National Category
Biochemistry and Molecular Biology
Research subject
Molecular Genetics
Identifiers
urn:nbn:se:su:diva-49721 (URN)10.1158/0008-5472.CAN-09-3416 (DOI)000280557500017 ()
Note

authorCount :20

Available from: 2010-12-17 Created: 2010-12-17 Last updated: 2017-12-11Bibliographically approved
4. UVC–stalled replication forks readily collapse into DNA double-strand breaksin the absence of DNA polymerase η and independently of Mus81 in humancells
Open this publication in new window or tab >>UVC–stalled replication forks readily collapse into DNA double-strand breaksin the absence of DNA polymerase η and independently of Mus81 in humancells
Show others...
(English)Manuscript (preprint) (Other academic)
Keyword
Polη, translesion synthesis, homologous recombination, ultraviolet
National Category
Biochemistry and Molecular Biology
Research subject
Molecular Genetics
Identifiers
urn:nbn:se:su:diva-54732 (URN)
Available from: 2011-02-14 Created: 2011-02-14 Last updated: 2011-02-16Bibliographically approved
5. Polymerase η proficiency sensitises cells to 6-thioguanine
Open this publication in new window or tab >>Polymerase η proficiency sensitises cells to 6-thioguanine
(English)Manuscript (preprint) (Other academic)
Abstract [en]

Severe photosensitivity of the skin and predisposition to cancer development are two important features whichcharacterising a genetic syndrome known as Xeroderma pigmentosum. An interesting class of patients has beendescribed, characterised by a proficiency in nucleotide excision repair and a defect in the DNA damage avoidancepathways. This class is termed Xeroderma pigmentosum variant (XP-V) and is known to be caused by a deficiencyin the function of the specific DNA Polymerase η. Cells derived from XP-V patients are sensitivie not only to UVlight but also to crosslinkers such as cisplatin, and Polη overexpression is potentially relevant to development ofcisplatin resistance. In this paper we investigate the importance of the Polη status in the response to treatment withthe chemotherapeutic agent 6-thioguanine (6TG). Our results show that Polη deficient cells are more resistant totreatment with 6TG in comparison to Polη complemented cells. This is in contrast to the typical UV sensitivity ofPolη deficient cells, which is confirmed in the same cells. We also show that 6TG has a growth retardation effect,regardless of the Polη status. There were no DNA double-strand breaks detected in a short period after theexposure to 6TG in physiologically relevant doses, although a DNA damage response was observed in high doses.It was previously demonstrated that 6TG can be used to kill cisplatin resistant cells and these data may indicateone potential explanation.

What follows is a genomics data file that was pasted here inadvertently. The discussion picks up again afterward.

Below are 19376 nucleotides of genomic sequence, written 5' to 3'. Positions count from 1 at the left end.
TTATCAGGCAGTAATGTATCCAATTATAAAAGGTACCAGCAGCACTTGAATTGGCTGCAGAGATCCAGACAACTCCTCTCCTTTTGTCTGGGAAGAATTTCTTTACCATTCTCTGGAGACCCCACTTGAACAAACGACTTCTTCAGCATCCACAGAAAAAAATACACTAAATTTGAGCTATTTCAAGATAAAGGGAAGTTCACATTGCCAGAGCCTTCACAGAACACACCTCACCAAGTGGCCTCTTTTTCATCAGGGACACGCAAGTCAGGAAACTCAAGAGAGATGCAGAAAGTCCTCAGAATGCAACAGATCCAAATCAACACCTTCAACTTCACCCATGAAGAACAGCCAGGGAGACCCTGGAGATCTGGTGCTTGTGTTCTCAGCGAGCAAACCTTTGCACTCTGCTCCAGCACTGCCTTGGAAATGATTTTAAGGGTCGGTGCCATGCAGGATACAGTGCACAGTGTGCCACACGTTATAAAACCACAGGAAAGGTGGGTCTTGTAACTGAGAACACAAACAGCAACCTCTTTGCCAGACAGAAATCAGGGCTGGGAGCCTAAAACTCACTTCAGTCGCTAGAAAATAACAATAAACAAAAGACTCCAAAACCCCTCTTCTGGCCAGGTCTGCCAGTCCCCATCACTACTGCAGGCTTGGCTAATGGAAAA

Keyword
Polη, 6-thioguanine, XP-V
National Category
Biochemistry and Molecular Biology
Research subject
Molecular Genetics
Identifiers
urn:nbn:se:su:diva-54733 (URN)
Available from: 2011-02-14 Created: 2011-02-14 Last updated: 2011-02-16Bibliographically approved